The reduced renewals only apply to names registered during the six-week window, but they do pass on to subsequent registrants if the domain is sold.

Rightside is calling it a “first-of-its-kind” promo, but in reality it’s just a temporary regression to the once-standard industry model.

Remember, prior to the 2012-round gTLDs, only exceptions like .tv charged premium rates for renewals.

Premium renewals are now very commonplace, but are by no means the rule, in the new gTLD industry.

For Rightside, the offer means the company may experience a brief cash windfall as domainers, who generally hate premium renewals, take a chance on the registry’s names.

There’s also a potential marketing benefit to be gained from having more domainers on board as unpaid salespeople.

But it does rather suggest the premiums are not flying off the shelves at the rate Rightside wants.

The company recently disclosed that in the first few months of the year it made revenue of $674,610 selling 1,820 premium names, leading to an average price of $372. Twelve five-figure names had been sold.

Over its portfolio of 39 gTLDs, Rightside has flagged over 964,000 as premium, or about 25,000 per TLD.

Dot London auctioning 50 registry-owned premium names

Kevin Murphy, July 13, 2015, Domain Sales

Dot London is to auction off 50 premium .london domains over the next two weeks.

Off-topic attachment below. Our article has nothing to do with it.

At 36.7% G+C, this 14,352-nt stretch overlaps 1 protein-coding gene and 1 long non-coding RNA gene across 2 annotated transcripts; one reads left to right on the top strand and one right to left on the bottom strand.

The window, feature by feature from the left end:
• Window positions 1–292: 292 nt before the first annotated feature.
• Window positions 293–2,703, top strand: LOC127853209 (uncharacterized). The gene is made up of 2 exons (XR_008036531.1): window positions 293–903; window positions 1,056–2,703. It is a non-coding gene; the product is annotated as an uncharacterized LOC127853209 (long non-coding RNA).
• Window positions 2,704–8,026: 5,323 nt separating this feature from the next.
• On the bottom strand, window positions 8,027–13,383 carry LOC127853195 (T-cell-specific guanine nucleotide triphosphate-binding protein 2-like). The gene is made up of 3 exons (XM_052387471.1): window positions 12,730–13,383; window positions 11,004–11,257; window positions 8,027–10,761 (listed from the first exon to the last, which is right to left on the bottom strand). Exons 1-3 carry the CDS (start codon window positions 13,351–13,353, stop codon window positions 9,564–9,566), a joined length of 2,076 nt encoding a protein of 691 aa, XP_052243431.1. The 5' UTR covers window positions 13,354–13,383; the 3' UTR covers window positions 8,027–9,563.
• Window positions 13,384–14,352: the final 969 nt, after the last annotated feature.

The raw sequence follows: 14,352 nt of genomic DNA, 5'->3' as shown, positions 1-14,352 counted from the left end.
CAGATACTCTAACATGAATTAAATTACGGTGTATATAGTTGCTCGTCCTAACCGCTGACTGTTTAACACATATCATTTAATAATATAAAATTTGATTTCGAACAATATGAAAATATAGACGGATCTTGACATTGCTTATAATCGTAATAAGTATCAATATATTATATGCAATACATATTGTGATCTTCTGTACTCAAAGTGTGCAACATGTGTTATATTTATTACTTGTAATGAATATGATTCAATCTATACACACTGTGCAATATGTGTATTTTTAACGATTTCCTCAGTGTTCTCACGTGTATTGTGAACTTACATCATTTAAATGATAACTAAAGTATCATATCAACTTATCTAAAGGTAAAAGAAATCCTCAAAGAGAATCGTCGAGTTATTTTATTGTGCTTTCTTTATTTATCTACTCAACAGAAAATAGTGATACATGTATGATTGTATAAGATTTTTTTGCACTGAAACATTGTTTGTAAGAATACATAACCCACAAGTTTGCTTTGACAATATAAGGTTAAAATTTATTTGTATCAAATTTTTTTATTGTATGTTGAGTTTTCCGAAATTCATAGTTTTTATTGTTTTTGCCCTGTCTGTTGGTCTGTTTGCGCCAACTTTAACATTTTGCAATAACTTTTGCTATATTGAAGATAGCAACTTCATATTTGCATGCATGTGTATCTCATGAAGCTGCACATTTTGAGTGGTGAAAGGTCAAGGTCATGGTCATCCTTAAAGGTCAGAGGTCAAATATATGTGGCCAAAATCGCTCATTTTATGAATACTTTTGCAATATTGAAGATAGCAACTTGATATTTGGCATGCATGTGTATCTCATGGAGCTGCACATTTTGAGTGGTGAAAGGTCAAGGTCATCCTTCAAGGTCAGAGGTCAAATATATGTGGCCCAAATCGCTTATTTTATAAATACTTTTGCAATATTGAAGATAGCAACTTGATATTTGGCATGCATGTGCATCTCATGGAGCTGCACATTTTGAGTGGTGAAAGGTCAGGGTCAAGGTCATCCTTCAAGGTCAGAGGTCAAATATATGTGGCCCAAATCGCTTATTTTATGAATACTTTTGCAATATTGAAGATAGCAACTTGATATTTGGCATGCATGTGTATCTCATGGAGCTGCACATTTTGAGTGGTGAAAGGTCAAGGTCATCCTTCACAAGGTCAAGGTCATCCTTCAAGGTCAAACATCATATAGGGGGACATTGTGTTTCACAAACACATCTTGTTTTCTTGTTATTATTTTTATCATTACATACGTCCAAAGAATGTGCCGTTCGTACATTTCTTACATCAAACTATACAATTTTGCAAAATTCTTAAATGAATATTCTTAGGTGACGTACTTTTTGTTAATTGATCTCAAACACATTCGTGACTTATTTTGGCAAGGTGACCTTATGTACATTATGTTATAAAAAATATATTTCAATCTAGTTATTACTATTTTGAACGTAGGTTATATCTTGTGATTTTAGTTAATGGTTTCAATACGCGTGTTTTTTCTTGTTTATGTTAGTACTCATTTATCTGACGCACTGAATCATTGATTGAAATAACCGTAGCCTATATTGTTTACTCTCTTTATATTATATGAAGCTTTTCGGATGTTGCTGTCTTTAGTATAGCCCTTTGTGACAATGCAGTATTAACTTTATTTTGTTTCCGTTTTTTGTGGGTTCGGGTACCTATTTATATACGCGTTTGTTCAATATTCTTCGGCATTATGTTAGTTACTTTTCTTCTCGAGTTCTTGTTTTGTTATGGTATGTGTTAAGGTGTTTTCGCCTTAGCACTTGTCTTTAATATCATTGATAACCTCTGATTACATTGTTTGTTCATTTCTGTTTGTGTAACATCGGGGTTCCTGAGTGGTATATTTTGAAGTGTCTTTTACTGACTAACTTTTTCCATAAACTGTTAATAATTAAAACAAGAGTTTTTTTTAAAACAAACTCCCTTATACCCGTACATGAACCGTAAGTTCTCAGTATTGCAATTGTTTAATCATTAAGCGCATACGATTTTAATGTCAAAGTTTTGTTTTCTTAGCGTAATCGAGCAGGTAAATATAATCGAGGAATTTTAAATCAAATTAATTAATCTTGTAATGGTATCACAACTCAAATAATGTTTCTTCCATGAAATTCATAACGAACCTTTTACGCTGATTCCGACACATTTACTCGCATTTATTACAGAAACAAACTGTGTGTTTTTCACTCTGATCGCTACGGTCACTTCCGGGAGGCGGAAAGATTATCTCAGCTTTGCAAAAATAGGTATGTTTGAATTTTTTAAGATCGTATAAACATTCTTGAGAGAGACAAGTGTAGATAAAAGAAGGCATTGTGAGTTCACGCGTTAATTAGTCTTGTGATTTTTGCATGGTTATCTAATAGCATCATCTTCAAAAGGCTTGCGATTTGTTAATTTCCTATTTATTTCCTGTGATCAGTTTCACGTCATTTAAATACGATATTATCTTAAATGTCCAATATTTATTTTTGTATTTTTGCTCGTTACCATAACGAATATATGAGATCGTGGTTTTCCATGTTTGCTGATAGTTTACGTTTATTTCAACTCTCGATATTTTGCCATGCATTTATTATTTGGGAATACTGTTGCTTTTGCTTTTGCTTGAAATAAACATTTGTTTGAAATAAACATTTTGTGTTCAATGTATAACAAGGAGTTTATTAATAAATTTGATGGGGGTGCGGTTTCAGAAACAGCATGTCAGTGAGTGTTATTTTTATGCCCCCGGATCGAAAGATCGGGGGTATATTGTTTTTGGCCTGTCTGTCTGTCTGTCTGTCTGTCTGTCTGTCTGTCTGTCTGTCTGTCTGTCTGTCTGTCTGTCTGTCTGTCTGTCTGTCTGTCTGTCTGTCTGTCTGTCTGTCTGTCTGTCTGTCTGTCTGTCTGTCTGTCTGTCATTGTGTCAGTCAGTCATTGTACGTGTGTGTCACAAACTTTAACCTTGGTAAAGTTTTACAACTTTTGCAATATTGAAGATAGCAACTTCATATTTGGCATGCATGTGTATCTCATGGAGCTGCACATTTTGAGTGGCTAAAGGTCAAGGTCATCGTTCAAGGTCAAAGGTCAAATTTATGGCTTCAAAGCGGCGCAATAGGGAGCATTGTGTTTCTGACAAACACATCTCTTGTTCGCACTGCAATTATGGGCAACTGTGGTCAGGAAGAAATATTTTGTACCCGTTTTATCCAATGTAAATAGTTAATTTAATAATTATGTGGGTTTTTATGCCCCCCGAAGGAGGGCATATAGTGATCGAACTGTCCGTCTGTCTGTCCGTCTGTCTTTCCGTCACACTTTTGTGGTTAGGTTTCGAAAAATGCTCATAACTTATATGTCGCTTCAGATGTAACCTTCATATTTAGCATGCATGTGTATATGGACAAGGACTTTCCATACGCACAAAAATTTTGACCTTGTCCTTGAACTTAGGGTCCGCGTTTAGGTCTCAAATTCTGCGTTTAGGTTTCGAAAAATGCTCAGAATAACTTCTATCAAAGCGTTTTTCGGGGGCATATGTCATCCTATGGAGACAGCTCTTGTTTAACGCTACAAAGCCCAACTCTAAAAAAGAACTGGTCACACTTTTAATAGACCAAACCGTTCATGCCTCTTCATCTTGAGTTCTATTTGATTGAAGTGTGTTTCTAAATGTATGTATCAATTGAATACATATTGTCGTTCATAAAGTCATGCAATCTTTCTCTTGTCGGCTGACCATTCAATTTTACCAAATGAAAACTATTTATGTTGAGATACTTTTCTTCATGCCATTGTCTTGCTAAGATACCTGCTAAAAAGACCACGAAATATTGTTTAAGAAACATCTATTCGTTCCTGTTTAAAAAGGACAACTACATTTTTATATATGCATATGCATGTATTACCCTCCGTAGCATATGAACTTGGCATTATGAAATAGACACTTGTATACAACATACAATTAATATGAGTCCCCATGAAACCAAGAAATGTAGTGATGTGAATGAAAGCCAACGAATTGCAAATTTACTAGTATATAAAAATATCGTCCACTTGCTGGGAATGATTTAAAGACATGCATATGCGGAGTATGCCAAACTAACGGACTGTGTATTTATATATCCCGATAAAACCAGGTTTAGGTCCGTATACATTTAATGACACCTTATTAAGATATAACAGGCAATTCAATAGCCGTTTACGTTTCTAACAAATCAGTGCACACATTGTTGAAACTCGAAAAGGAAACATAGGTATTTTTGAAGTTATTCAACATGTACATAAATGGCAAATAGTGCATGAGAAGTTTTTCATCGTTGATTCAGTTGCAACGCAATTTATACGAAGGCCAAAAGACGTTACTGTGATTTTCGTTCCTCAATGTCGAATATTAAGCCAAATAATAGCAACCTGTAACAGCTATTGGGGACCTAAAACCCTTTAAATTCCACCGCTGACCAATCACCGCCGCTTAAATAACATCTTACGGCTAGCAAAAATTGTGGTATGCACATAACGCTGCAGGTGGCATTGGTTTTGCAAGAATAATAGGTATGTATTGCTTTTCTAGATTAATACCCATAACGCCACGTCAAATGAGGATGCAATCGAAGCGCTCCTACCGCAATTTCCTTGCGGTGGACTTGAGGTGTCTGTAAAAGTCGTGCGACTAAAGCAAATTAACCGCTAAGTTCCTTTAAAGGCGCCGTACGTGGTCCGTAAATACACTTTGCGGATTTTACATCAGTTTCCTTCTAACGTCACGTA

The names are all currently registry-owned, and include the likes of dentist.london, flats.london and coffee.london. The full list can be viewed here.

The auctions are scheduled to end on July 30 and all have £100 ($155) starting bids.

According to the registry, it has sold over 3,000 names from its premium list since its launch last year. Some live examples include golf.london and catering.london.

The .london gTLD has a tad over 63,000 names in its zone file today.

ICM claws back 68 .porn names it accidentally released

ICM Registry has recovered nine .porn and .adult domain names from their registrants after they were accidentally released into the market.

Domains such as ads.porn, hosting.adult and buy.porn were among those snapped up by registrants, despite the fact that they were supposed to be registry-reserved.

ICM CEO Stuart Lawley told DI that a list of 68 .porn/.adult names (34 strings in each of the two gTLDs) have been brought back into the registry’s portfolio.

Only nine had been registered in the less than 24 hours the names were in the available pool, he said.

Lawley said it was his own personal fault for not sending the reserved list to back-end provider Afilias.

The affected registrants have been offered a domain from ICM’s premium list up to the value of $2,500 for each of the names ICM took back, he said.

Only one registrant has so far declined the offer, Lawley said.

Konstantinos Zournas of OnlineDomain, who broke the news about ads.porn yesterday, identifies this former registrant as “James” and reported that he is taking legal advice.

This is not the first time that a registry has accidentally released reserved names into the pool, where they were subsequently snapped up by domainers.

In January, .CLUB Domains accidentally sold credit.club, a name it had planned to keep on its premium reserved list for $200,000, for $10.99.

In that case, .CLUB honored the purchase after the buyer agreed to develop the site, scoring many brownie points in the domain investor community.

Both .CLUB and ICM have terms in their agreements allowing domains accidentally released to be recovered.

In ICM’s case, the names it accidentally released were not premiums, but rather domains that the registry plans to use as part of its own business — not to be sold at any price.

It used buy.xxx as a cornerstone of its .xxx marketing, for example, and it plans to use buy.porn and buy.adult for the exact same purpose.